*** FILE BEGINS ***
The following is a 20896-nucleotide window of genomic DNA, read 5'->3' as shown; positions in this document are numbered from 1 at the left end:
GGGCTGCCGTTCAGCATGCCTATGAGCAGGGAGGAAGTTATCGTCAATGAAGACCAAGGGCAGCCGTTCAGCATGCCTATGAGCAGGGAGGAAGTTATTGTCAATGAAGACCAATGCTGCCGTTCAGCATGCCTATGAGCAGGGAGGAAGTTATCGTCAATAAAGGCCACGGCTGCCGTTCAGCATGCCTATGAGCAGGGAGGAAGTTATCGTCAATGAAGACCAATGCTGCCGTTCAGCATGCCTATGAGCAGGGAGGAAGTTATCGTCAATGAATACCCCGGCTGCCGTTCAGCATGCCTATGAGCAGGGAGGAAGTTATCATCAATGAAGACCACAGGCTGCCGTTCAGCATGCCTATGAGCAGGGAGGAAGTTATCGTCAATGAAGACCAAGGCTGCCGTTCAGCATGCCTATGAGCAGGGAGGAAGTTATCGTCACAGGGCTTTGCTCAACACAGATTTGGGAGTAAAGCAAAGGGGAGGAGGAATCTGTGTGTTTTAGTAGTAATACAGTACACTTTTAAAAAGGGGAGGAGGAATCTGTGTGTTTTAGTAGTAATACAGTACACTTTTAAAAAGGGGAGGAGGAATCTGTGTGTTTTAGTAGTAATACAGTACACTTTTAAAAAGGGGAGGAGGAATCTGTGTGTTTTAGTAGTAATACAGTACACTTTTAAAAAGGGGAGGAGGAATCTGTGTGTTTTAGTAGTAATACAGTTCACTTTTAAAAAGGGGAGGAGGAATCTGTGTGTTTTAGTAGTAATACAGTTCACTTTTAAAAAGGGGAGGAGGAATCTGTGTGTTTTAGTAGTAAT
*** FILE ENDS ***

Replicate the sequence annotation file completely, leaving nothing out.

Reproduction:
The following is a 20896-nucleotide window of genomic DNA, read 5'->3' as shown; positions in this document are numbered from 1 at the left end:
GGGCTGCCGTTCAGCATGCCTATGAGCAGGGAGGAAGTTATCGTCAATGAAGACCAAGGGCAGCCGTTCAGCATGCCTATGAGCAGGGAGGAAGTTATTGTCAATGAAGACCAATGCTGCCGTTCAGCATGCCTATGAGCAGGGAGGAAGTTATCGTCAATAAAGGCCACGGCTGCCGTTCAGCATGCCTATGAGCAGGGAGGAAGTTATCGTCAATGAAGACCAATGCTGCCGTTCAGCATGCCTATGAGCAGGGAGGAAGTTATCGTCAATGAATACCCCGGCTGCCGTTCAGCATGCCTATGAGCAGGGAGGAAGTTATCATCAATGAAGACCACAGGCTGCCGTTCAGCATGCCTATGAGCAGGGAGGAAGTTATCGTCAATGAAGACCAAGGCTGCCGTTCAGCATGCCTATGAGCAGGGAGGAAGTTATCGTCACAGGGCTTTGCTCAACACAGATTTGGGAGTAAAGCAAAGGGGAGGAGGAATCTGTGTGTTTTAGTAGTAATACAGTACACTTTTAAAAAGGGGAGGAGGAATCTGTGTGTTTTAGTAGTAATACAGTACACTTTTAAAAAGGGGAGGAGGAATCTGTGTGTTTTAGTAGTAATACAGTACACTTTTAAAAAGGGGAGGAGGAATCTGTGTGTTTTAGTAGTAATACAGTACACTTTTAAAAAGGGGAGGAGGAATCTGTGTGTTTTAGTAGTAATACAGTTCACTTTTAAAAAGGGGAGGAGGAATCTGTGTGTTTTAGTAGTAATACAGTTCACTTTTAAAAAGGGGAGGAGGAATCTGTGTGTTTTAGTAGTAAT